Notes and Editorial Reviews
Habe deine Lust an dem Herrn. Kommt her und sehet an die Wunder Gottes. Brich dem Hungrigen dein Brot. Die Elenden sollen essen. Domine ad adiuvandum me.
Magnificat in C.
Deo dicamus gratias. Ich will den Herrn loben. Mir hast du Arbeit gemacht. Dennoch bleib ich stets an dir. Die richtig für sich gewandelt haben. Lasset euch begnügen. Wo ist ein solcher Gott. Der Herr ist meine Stärke. Siehe, den Herrn Auge sieht
• Stefan Schuck, cond; sirventes Berlin
83.266(Text and Translation)
Warum toben die Heiden. Frohlocke, Zion, dein Erlöser. In der Zeit meiner Not. Kommt, frohe Völker. Steig, Allgewaltiger, von deinem festen Sitze
Rainer Johannes Homburg, cond; Marie-Pierre Roy (sop); Henriette Gödde (alt); Knut Schoch (ten); Markus Köhler (bs); Handel’s Company Ch; Handel’s Company
CARUS 83.267 (71:10
Text and Translation)
MUSIK AN DER DRESDNER FRAUENKIRCHE: Jubiläumsedition
CARUS 83.268 (2 CDs: 141:14
Text and Translation)
With three exceptions—a 1980 recording of organ works issued by Arion, a 1985 CD of motets released by MDG (reviewed by J. F. Weber in 8:6), and the 1992 Berlin Classics set of the
St. Matthew Passion
(see the enthusiastic review in 18:3 by Martin Anderson)—the revival of the music of Gottfried August Homilius (1714–1785) appears to be entirely an endeavor of the Carus label. Like CPO, a label which has also devoted much effort to reviving the work of neglected German composers, Carus—the publishing division of which is producing a complete edition of the works of Homilius—is to be congratulated for both its courage and discernment in selecting this repertoire for revival. Along with Anderson, Weber, Brian Robins (in a review of a disc of cantatas in 29: 6), and Michael Carter (in multiple reviews in 29:2, 29:6, and 30:6), I concur in ranking Homilius as an unjustly overlooked figure who composed works of unfailingly high quality that fully merit renewed attention.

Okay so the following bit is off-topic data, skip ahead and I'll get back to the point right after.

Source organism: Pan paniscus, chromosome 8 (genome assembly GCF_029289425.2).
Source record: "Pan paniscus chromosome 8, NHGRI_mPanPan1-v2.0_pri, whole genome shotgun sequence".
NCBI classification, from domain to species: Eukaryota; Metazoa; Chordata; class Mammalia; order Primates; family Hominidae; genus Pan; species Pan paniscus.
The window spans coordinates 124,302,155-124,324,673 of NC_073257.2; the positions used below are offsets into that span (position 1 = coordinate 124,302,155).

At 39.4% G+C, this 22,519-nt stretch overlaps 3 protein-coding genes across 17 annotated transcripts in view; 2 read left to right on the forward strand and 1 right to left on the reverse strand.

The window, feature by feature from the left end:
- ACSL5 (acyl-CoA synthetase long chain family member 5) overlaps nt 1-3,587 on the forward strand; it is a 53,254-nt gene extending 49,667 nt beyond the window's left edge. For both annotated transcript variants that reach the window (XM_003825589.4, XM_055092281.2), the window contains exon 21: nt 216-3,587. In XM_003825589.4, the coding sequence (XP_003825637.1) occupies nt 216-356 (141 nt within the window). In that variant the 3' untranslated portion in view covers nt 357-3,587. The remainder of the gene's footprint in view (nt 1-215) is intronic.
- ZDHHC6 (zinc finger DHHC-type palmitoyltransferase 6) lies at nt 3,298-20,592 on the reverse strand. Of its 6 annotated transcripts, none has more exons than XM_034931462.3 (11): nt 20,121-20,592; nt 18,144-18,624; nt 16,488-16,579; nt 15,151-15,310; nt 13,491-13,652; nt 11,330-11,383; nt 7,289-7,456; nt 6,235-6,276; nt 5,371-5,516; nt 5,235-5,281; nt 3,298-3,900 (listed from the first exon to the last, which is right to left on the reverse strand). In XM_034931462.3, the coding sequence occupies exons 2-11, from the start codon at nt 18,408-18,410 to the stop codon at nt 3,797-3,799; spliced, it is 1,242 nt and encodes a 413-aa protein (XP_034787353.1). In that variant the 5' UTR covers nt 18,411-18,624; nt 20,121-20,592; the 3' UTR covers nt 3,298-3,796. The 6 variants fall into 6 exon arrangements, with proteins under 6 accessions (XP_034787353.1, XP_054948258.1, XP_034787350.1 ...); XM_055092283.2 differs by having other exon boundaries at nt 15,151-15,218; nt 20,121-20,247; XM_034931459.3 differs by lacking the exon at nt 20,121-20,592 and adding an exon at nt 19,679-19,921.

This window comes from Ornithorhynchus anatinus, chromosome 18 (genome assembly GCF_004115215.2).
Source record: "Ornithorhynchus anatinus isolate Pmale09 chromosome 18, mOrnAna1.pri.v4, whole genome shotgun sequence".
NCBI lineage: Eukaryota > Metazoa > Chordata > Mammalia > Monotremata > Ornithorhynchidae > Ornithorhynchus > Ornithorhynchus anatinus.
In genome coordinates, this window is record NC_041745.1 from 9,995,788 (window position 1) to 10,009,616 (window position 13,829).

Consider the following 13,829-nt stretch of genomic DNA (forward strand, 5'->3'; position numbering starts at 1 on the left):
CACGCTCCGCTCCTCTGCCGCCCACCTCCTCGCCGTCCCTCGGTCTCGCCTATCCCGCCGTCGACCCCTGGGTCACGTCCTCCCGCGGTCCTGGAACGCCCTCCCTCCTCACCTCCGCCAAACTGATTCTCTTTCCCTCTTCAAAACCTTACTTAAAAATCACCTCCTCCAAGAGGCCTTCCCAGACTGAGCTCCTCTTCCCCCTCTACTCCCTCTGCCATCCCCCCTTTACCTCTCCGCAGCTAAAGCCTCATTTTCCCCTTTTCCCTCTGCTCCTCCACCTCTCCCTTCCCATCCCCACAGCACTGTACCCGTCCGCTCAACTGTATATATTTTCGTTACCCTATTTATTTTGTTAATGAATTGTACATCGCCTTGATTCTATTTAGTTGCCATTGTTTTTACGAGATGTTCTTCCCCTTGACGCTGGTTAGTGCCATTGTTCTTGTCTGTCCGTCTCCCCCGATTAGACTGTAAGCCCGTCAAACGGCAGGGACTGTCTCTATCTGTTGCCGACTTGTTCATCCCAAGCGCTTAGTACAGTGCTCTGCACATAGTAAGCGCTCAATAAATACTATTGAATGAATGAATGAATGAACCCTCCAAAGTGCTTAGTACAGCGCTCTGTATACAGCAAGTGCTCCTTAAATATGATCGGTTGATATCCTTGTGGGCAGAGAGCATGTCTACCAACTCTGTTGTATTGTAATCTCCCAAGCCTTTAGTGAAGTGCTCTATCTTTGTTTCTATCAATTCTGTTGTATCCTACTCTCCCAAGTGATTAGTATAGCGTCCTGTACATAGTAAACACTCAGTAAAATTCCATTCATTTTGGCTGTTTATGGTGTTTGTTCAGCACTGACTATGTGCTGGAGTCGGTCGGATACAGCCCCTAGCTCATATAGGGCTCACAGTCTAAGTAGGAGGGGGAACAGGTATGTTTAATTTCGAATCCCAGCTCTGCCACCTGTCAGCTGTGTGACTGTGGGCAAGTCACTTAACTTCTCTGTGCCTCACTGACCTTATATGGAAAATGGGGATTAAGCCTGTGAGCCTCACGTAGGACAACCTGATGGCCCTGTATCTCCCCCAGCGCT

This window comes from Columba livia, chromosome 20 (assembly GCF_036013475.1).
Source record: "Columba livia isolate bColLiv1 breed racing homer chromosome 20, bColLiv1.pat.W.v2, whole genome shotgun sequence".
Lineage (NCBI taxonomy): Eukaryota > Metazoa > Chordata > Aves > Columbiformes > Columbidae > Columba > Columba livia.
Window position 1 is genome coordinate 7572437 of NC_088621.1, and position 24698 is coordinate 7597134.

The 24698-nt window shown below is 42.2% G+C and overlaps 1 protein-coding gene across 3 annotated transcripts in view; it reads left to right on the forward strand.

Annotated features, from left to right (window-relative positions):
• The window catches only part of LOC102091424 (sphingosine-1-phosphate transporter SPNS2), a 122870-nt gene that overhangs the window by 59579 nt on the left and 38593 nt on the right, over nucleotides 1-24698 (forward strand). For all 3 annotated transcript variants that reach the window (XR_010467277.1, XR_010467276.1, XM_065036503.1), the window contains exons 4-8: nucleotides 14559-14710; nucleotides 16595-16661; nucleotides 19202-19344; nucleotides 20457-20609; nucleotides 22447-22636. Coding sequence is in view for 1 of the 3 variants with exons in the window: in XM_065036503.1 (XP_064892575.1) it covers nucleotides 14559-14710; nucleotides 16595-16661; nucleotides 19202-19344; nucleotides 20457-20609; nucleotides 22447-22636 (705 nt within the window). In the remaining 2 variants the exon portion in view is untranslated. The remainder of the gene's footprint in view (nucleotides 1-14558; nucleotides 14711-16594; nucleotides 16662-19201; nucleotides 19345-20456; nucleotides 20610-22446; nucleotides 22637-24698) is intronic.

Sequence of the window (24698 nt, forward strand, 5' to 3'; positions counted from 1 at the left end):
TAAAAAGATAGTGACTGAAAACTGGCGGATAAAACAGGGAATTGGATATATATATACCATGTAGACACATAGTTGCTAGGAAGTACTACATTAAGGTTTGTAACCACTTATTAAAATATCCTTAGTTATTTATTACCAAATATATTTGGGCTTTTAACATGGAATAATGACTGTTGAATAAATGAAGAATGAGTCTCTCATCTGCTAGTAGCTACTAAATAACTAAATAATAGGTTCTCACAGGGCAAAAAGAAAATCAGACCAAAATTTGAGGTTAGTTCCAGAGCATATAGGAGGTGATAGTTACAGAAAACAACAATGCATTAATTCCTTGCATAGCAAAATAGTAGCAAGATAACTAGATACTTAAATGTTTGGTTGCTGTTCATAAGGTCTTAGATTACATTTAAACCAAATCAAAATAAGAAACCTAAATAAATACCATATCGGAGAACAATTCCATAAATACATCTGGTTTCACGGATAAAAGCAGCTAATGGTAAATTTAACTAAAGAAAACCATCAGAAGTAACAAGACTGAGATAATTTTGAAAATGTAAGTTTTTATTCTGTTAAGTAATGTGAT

Since the biographical data for Homilius is scattered throughout multiple previous reviews, I will summarize it here in one place for convenience. The son of a Lutheran pastor, Homilius was born in Porschendorf, a village southeast of Dresden. He attended school in Dresden in 1722 after his father’s death, and then came to Leipzig in about 1735, where (according to Johann Nikolaus Forkel) he studied keyboard with Bach and occasionally substituted for him at the Nikolaikirche organ. In 1742 he was appointed organist at the Frauenkirche in Dresden, and in 1755 was appointed
of the Kreuzkirche, which made him music master for the city’s three main churches (the third one being the Sophienkirche), serving in that position until his death 30 years later. He composed some 180 sacred cantatas and 60 motets, several Passion settings, a Christmas oratorio, and chorale preludes for organ.
While firmly anchored in the late Baroque and showing the influence of Bach (and perhaps, even more, of Telemann), the music of Homilius also clearly evinces the absorption of the